Arkansas House approves school-prayer bill

By The Associated Press

Editor's note: The legislation died in a state Senate committee on April 12.

LITTLE ROCK, Ark. β€” A bill prohibiting school officials from interfering with student-led prayer passed the Arkansas House on April 8 after members defended it as meeting the standard of keeping church and state matters separate.

"All of us have a First Amendment right to free speech and the free practice of religion. At the public school gate, you do not give up that right," said Rep. Bill Pritchard, R-Elkins and the bill's sponsor.

"This is not about prayer in school or school rooms,” Pritchard said. β€œIt's about student-initiated, student-led prayer at very specific functions. It is constitutional."

The House voted 75 to 9 to approve the bill and send it to a Senate committee.

A day earlier, an attorney for the American Civil Liberties Union told the House Education Committee that the bill was likely unconstitutional under U.S. Supreme Court rulings.

Pritchard said he proposed the bill because he was tired of questions about what students can and cannot do when it comes to praying at baccalaureate ceremonies and other events.

The bill, which lists 41 House members and 15 Senate members as co-sponsors, stipulates that the state Department of Education, local school boards and school administrators "are prohibited from interfering with prayer that is initiated by students and led by students at public school functions or activities within the state of Arkansas."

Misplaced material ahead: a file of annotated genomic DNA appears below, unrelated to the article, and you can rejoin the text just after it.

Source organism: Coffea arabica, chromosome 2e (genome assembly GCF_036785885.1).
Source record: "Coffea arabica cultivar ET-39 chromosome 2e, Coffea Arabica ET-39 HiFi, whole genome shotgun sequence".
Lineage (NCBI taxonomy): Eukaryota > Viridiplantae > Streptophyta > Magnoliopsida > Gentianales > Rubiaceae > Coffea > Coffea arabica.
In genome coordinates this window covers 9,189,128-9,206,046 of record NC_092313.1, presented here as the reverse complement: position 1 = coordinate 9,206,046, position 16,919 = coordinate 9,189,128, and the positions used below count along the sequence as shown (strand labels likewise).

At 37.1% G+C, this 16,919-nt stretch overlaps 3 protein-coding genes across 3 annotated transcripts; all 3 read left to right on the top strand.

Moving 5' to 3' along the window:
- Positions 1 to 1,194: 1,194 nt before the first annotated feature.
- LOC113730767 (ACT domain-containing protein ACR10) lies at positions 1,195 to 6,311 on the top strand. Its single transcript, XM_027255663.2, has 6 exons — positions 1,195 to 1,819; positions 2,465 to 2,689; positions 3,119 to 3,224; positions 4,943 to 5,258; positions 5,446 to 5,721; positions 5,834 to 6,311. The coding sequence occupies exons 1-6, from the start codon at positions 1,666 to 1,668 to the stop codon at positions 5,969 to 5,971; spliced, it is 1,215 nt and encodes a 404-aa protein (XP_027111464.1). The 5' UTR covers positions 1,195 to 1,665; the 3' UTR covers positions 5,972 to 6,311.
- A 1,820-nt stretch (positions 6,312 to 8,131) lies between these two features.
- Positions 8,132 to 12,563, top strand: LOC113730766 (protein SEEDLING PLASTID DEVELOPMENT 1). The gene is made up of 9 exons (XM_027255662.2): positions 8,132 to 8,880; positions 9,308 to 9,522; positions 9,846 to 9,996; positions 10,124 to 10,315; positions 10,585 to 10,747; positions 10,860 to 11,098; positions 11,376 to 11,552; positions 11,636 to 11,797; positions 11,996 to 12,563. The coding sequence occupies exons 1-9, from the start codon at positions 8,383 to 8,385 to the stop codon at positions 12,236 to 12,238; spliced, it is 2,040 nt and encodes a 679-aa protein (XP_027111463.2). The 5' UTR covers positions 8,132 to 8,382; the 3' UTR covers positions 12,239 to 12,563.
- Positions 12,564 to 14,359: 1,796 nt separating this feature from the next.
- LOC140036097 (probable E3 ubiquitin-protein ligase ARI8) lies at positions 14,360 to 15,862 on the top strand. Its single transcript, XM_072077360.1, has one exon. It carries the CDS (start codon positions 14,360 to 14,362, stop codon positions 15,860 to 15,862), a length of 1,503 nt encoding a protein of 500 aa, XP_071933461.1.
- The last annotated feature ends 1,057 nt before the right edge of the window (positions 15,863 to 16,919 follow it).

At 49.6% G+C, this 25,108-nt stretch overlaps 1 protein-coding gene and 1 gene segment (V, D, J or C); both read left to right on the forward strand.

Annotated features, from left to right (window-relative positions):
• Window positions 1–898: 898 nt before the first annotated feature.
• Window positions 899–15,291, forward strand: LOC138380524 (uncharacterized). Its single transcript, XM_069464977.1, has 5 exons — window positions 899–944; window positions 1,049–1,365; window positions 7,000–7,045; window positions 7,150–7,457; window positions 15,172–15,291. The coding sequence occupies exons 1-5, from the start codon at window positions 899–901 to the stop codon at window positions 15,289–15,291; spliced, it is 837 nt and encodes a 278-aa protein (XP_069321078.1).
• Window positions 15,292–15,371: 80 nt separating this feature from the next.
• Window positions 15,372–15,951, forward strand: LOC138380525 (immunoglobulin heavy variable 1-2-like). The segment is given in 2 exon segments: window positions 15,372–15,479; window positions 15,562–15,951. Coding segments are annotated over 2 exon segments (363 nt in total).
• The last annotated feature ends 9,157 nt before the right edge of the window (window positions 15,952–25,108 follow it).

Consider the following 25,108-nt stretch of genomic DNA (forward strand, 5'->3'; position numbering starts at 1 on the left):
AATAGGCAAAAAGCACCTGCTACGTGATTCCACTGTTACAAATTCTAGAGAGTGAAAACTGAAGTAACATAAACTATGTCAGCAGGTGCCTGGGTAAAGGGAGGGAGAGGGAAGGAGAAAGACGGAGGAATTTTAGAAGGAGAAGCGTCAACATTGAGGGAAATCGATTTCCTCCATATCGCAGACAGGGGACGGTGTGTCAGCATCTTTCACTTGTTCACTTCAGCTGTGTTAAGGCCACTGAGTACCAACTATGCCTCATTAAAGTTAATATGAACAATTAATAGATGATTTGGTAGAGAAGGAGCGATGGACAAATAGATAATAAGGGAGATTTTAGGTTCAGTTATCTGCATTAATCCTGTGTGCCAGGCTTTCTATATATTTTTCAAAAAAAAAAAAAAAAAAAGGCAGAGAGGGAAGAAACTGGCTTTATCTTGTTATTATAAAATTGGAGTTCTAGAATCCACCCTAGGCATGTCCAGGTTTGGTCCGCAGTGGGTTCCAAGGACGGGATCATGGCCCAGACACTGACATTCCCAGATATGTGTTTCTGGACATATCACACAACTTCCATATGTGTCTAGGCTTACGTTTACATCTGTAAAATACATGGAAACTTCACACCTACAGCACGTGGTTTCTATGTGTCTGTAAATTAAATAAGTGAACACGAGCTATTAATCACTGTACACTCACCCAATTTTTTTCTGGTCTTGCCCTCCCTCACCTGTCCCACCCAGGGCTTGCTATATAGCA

Rep. Steve Harrelson, D-Texarkana, an attorney, said he spent the evening reviewing legal cases and trying to determine the constitutionality of the bill. He called the legislation "extremely borderline."

"I simply cannot find a problem with this on its face. I think there are huge practical problems with it. I think as applied the bill will be unconstitutional, but I think that I'd have to give the school districts and the classroom teachers the right to at least try it out," he said.

Rep. Buddy Blair, D-Fort Smith, who earlier in the session offered a resolution endorsing separation of church and state that was rejected by the House, said he didn't have a problem with Pritchard's bill.

Blair said students in the Fort Smith School District already pray around the flag poll before school.

"We are not talking about anything in school. We are talking about athletic events and I don't have a problem with that," he said.